And given that these devices are small and potentially easily misplaced, security—especially HIPAA compliance—is a major concern.
An Ounce of Prevention
Most organizations using Glass have plans to integrate it with their electronic healthcare records systems. "We're working on a way to integrate with EHRs… It would be helpful to patients, and we're evaluating it as we get to know the technology and ensure there is no threat to security," says Porter.
Landman, at Brigham and Women's Hospital says, "We've built a prototype that can connect to [our EHR] infrastructure, but it's not in use yet." Security is a real concern, especially because the unaltered version of Google Glass sends all information it collects back to Google and allows the company to store that data—in a manner that is definitely not HIPAA-compliant.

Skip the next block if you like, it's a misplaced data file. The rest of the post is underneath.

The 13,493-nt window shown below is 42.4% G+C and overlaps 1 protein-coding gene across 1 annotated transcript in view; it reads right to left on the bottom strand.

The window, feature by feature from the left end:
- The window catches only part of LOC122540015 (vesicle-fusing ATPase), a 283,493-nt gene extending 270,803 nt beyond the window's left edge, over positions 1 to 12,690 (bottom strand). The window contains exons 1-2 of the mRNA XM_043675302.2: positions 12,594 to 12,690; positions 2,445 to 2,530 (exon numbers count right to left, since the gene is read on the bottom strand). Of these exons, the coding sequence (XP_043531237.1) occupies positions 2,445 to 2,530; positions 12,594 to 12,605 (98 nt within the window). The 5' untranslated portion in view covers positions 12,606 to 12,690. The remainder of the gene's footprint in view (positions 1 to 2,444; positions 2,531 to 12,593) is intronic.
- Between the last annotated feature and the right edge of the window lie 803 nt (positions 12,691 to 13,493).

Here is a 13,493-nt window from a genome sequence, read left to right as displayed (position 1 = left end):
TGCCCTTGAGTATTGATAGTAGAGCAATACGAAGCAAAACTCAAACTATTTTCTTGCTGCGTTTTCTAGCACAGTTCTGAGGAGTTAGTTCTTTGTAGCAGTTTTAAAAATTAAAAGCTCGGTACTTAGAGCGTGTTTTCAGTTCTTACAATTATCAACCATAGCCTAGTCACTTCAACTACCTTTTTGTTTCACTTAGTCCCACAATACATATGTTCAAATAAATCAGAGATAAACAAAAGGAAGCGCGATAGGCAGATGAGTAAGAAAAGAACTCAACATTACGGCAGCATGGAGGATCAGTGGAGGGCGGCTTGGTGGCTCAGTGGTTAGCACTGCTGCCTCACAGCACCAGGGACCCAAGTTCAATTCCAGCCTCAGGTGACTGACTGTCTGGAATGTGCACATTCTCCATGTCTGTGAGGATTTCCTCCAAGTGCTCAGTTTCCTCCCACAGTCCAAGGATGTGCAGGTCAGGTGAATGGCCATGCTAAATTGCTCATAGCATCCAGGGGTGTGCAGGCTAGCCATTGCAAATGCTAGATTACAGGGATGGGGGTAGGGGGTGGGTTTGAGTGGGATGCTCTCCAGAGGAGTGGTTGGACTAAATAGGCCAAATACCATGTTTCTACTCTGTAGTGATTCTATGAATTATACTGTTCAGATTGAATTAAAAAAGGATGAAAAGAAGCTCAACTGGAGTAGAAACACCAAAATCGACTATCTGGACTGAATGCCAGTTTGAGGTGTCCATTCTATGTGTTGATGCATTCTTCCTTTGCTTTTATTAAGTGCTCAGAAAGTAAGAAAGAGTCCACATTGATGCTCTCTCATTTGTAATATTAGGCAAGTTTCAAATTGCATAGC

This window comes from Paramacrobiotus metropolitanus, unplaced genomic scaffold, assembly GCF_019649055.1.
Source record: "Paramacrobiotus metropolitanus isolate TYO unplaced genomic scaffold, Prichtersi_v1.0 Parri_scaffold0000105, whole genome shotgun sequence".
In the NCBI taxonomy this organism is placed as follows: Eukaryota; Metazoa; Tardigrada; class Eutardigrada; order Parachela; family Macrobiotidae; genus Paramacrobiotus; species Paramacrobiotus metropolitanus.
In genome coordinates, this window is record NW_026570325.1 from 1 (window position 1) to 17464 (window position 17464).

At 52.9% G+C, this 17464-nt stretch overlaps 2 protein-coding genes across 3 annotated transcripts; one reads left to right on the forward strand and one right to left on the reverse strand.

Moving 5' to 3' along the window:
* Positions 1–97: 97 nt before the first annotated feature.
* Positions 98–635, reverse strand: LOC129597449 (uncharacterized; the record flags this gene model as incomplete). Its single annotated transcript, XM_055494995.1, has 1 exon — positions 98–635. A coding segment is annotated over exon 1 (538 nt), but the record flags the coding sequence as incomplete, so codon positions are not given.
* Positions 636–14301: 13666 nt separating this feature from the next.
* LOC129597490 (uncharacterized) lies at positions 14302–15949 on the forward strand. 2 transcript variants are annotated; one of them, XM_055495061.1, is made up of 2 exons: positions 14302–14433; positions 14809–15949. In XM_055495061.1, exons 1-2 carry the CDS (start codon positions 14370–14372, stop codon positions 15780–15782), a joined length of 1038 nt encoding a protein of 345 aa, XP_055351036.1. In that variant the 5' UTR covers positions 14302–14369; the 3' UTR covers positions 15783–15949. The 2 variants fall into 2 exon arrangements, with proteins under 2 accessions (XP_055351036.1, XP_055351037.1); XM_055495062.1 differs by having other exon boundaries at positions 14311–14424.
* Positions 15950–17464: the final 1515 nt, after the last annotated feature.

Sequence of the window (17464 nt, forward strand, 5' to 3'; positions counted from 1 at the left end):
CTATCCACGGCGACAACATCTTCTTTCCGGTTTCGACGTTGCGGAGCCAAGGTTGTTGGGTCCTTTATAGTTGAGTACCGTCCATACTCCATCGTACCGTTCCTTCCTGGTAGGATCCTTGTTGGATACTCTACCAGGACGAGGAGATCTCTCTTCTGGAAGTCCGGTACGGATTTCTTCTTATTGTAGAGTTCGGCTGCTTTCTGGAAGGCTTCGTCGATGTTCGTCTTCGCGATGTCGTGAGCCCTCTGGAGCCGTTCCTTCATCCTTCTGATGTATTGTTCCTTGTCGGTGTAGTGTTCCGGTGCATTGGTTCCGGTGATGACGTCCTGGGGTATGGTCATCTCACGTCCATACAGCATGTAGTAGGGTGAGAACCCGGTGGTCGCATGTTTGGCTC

"Any patient-identifying information cannot be sent to Google, or any other third party if you want to maintain HIPAA compliance," says Singh. "Our version is unique in that the voice input, which is usually reliant on Google, [is not served] to Google. We work with a HIPAA-compliant provider, Nuance, who provides us with that service. Also, we don't store any information on Glass—that info only lives on Glass as long as it needs to. Currently, we're vetting our version of Glass internally to ensure it'll be HIPAA-compliant," he says.